There are an endless variety of financial goals that you can set out to achieve.
Some can be very short term, i.e. “I’m not going to spend a dollar today.”
Some can take a little more planning and effort, i.e. “I want to pay off my $10,000 credit card debt by this time next year.”
And some can take decades of work and dedication, i.e. “I want to reach financial independence with $2 million in assets by 2040.”
To put forth such goals and set out to achieve them is more often good than bad. We are all bound to fail, but nothing ventured, nothing gained (dumb luck excluded), right?
When real-life flesh and blood human-beings find out that I blog about personal finance, the conversation eventually turns to a financial goal or recently achieved financial goal that is on that person’s mind:
“I started a Roth IRA this year.”
“I just started saving up for a down payment on my first house.”
“I want to finish paying off my student loans this year.”
“I just bought my first investment property.”
Again, goals are usually good, but it often feels like many put the cart before the horse. And I am always left wondering one thing: why?
I think this is an all too increasingly common practice in our modern culture. We hear that something is beneficial, so we want to go out and mimic it, without much thought as to why. Or, at best, the why is a secondary consideration. Is this a result of being bombarded with meaningless advertising? Lack of time for deep thought? Instant gratification and short attention spans that comes from technology? All of the above and more? Your guess is as good as mine.
The biggest downside to a missing “why”, is it leaves very little internal motivation to see our goal through to completion. We are going to run into challenges, and if we don’t, the goal was probably too easy to begin with. In those challenging times, the “why” is what is going to keep us motivated, help us dig deep down, and push us to reach new heights. It helps us refocus.
If you can’t answer “why”, then maybe the goal is not worthy of your efforts to achieve it at that moment.
Another huge benefit to starting with “why” is the satisfaction one can gain once the goal is achieved. Without it, success can seem hollow. “OK, no more student loans. Great… now what?”
Many financial goals require a series of why’s to get to the core of why that goal is meaningful:
“I want to cut my expenses so that I can save more?”
“So I can pay off my remaining mortgage balance.”
“To cut my living expenses even further.”
“Because I want to be able to work fewer hours in order to spend more time with my kids.”
“Because that makes them and me happy.”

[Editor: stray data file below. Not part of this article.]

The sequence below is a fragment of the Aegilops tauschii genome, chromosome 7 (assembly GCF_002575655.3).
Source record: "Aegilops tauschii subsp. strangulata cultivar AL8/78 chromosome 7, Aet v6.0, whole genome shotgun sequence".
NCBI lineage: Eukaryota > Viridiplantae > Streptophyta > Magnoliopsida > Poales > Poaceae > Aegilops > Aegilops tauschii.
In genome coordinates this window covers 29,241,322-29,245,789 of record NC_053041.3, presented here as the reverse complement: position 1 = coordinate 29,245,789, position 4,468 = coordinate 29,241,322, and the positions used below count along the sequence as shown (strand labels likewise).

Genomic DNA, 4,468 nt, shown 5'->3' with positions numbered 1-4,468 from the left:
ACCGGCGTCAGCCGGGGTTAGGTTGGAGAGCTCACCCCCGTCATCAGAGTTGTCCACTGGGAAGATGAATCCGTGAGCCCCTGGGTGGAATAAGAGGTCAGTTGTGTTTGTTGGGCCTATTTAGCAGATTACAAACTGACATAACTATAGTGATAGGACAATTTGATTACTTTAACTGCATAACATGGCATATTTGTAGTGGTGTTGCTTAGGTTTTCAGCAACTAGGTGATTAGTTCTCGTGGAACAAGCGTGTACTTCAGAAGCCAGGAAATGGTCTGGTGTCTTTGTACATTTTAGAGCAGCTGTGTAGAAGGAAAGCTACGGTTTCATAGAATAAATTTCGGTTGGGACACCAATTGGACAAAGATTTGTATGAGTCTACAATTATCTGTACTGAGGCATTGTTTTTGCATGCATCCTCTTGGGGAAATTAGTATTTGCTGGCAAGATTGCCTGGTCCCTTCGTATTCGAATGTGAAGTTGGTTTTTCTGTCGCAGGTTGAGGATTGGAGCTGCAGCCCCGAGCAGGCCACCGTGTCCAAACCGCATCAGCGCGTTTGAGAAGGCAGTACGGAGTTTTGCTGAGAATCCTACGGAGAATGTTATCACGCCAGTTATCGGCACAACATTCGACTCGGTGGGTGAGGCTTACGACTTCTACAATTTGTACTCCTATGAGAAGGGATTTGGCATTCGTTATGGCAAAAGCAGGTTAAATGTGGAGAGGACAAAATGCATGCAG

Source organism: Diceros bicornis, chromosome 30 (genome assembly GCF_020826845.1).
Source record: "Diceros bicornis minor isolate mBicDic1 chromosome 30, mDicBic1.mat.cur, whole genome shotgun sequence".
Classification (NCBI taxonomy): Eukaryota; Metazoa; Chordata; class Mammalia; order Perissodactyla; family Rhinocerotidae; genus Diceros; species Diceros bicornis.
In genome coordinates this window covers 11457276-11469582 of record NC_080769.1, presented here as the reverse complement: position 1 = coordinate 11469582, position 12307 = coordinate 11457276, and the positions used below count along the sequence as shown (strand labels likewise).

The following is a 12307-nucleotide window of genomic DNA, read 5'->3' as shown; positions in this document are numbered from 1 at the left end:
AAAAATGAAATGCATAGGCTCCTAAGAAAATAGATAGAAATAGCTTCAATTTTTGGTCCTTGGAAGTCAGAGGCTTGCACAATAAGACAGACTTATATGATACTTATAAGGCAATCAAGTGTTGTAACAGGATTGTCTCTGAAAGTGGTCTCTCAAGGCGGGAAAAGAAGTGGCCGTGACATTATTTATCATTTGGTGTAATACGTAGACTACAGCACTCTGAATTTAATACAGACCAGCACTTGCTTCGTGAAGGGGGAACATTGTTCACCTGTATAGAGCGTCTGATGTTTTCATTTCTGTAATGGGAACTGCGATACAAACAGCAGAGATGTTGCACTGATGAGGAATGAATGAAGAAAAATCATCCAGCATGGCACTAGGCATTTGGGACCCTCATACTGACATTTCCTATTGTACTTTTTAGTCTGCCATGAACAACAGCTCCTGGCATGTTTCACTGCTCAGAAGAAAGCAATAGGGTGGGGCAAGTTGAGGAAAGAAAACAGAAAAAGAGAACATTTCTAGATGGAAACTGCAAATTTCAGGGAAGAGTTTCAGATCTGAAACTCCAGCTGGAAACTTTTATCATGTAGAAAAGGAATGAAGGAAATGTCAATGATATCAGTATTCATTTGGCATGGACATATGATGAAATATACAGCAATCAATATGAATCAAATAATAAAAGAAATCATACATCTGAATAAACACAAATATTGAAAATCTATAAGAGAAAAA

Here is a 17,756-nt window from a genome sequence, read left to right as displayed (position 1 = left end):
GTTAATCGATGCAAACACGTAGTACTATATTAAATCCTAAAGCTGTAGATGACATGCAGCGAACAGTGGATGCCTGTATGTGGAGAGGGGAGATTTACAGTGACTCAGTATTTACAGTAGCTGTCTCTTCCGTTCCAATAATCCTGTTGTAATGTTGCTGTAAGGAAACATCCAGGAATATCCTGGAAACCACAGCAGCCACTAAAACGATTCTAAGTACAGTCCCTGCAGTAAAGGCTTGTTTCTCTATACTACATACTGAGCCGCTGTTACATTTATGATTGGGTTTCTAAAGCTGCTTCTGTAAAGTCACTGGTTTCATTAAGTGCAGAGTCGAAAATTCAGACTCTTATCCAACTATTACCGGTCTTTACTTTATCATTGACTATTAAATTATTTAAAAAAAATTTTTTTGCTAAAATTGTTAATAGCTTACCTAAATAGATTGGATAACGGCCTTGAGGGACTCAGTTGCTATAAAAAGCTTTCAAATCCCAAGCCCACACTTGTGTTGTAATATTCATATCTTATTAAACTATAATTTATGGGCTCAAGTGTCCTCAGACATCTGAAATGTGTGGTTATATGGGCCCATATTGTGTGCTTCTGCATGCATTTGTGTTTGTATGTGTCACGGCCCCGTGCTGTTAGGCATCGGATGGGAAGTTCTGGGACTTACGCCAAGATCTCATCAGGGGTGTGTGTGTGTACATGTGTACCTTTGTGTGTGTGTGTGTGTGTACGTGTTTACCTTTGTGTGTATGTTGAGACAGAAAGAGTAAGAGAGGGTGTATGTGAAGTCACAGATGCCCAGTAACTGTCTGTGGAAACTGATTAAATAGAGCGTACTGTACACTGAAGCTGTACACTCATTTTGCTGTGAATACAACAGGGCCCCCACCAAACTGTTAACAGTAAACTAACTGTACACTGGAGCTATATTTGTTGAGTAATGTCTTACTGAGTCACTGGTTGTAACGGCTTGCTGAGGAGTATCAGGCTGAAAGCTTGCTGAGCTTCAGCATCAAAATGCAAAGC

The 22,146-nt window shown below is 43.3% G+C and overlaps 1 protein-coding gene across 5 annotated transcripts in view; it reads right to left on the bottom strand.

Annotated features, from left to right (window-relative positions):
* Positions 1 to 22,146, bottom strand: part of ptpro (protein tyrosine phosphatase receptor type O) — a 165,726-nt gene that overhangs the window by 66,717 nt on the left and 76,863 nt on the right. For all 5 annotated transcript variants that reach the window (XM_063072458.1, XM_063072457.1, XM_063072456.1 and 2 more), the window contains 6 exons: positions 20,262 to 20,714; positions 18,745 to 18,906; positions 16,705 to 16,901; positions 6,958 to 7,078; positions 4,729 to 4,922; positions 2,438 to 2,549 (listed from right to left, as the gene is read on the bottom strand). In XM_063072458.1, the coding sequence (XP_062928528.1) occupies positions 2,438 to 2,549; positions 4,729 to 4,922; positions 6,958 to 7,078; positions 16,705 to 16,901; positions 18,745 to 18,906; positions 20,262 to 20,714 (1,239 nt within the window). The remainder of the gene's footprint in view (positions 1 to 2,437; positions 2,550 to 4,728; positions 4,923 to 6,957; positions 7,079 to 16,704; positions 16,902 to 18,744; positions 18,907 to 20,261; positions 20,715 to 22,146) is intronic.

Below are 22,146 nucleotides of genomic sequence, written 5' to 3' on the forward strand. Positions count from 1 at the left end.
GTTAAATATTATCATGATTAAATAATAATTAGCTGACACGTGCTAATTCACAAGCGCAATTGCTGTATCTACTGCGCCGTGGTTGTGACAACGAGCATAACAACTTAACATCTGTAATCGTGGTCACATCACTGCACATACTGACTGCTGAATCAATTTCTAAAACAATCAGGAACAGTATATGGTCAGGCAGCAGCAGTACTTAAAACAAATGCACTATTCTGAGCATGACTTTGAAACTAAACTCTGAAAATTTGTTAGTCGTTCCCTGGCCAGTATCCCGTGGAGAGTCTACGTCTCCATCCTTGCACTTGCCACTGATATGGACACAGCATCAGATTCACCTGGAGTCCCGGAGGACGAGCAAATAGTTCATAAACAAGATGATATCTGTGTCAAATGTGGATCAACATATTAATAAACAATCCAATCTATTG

But when you start with the “why” and end with the financial goal, it is even more meaningful and works even better.
“I want a happy family?”
What makes your family happier?
“When we get to spend more time together.”
How could you spend more time together?
“If I worked fewer hours.”
How could you work fewer hours?
“By limiting my expenses.”
How could you limit your expenses?
“By paying off my mortgage, eliminating one of our cars, and cutting grocery expenses.”
Better. Now you have multiple means to the end.
Without a meaningful “why”, financial goals are really just efforts to accumulate more money and/or more stuff. And if the answer to “why” ends at more money and more stuff, you will ultimately be left empty and dissatisfied.
This post makes complete sense! its true we sometimes mimic financial gurus but never really think deep enough to see if it will make us happy. Asking the right question to get to the root will definitely reinforce the goal and make it more realistic. Great post GE, thanks for sharing.
Totally agree. Asking “Why?” is crucial. There should be a meaningful purpose that motivates you to attain financial independence. Recently happened to read “Early Retirement Extreme” by Jacob Lund Fisker. He starts the book with a similar argument. Any chance this post was inspired by you reading that book ?
It was not. But Jacob and I have similar philosophies on many things.
Great idea! I always ask “why”, but I never thought of starting with “why” and working from that point instead. Love it!
“Better. Now you have multiple means to the end.”
I love this. Focusing on the why seems to make the how less daunting. Great article!
This is so true. Many times, we make such vague goals but SMART goals will get us there faster with concrete action steps.
Dude, awesome post. You’re absolutely right. We constantly copy others without really thinking about it. I think a lot of it has to do with the fact that we are a “need it now” society. We don’t want to wait for anything, so why bother asking why? Joe Schmoe says I can save money by doing this… I’ll just do that and get the same result, right? Wrong. We are all different people with different situations. Again, great article.
Some very important points here. We’re often so obsessed with creating goals, we don’t step back and ask why we want that specific goal. Goals need to be something you genuinely want – you’re more likely to actually stick to it then!
Yes! This all comes back to priorities and focus I think. It’s so easy to get lost in the process, and forget why we are doing things. Money is a means, it’s not the end game. Remembering the “why” is so important before you start to focus on the “how”.
Love it, great post!
Very, very, very good post. I will admit I am guilty of just trying to blindly follow finance gurus but nothing really took hold till I defined my reasoning. As you said, unless we have reason, success will be difficult to obtain if its not defined.
I’m not aware that a single word “why” can bring a huge impact with your finances. And your right without asking yourself this question, you can’t come up with any goals. I think this implies also to all aspects of our life.
Spot on sir!
My job is to do this with client companies.
This logic should be the cornerstone of all decision making processes. Cause and Effect.